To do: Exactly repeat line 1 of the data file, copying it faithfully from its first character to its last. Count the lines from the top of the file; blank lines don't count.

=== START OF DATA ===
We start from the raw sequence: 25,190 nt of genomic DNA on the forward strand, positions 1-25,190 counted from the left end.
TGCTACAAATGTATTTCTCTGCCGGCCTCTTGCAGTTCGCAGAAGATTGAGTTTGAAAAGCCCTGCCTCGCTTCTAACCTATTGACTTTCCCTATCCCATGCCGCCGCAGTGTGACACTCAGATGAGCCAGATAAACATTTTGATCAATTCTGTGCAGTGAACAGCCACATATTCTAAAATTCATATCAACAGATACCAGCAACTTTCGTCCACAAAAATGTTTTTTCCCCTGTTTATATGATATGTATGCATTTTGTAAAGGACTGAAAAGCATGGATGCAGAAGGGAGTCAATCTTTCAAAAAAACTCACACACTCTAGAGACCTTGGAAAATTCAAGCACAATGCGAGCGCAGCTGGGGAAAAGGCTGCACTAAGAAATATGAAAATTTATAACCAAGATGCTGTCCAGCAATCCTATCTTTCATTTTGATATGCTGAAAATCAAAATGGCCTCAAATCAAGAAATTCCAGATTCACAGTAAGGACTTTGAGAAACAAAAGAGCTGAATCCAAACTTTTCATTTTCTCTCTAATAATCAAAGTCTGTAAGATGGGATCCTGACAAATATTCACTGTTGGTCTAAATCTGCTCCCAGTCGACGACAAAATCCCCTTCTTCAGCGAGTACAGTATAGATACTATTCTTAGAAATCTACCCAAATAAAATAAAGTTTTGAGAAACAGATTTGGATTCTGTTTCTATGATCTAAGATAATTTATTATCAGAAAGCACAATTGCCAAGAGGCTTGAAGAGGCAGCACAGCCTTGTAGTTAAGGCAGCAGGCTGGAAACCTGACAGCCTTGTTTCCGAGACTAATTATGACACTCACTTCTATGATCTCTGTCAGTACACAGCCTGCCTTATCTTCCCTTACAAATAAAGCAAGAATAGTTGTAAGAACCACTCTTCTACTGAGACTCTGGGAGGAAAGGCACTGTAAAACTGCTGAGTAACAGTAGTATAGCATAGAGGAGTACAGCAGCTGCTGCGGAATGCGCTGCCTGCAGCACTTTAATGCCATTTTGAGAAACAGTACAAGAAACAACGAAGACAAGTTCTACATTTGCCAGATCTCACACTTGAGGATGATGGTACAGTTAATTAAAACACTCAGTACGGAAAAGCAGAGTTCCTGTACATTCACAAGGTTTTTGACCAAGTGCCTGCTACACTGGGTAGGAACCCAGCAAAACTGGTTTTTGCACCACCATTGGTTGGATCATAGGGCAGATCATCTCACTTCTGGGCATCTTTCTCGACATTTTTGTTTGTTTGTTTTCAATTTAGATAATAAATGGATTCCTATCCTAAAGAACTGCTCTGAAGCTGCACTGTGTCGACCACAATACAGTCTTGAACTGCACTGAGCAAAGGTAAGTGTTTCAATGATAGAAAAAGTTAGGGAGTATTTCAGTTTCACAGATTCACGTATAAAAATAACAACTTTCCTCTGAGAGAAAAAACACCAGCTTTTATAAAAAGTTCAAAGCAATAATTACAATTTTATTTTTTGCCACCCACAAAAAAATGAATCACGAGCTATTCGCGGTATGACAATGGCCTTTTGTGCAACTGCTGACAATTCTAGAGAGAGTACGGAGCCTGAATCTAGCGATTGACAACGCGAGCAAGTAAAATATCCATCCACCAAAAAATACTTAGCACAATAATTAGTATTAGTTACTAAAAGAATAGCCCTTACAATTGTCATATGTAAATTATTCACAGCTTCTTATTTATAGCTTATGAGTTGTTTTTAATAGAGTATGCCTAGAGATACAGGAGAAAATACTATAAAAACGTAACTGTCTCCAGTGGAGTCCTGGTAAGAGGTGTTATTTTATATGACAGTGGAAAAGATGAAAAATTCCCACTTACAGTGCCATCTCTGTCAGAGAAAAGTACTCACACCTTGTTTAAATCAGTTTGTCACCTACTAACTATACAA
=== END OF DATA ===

We start from the raw sequence: 25,190 nt of genomic DNA on the forward strand, positions 1-25,190 counted from the left end.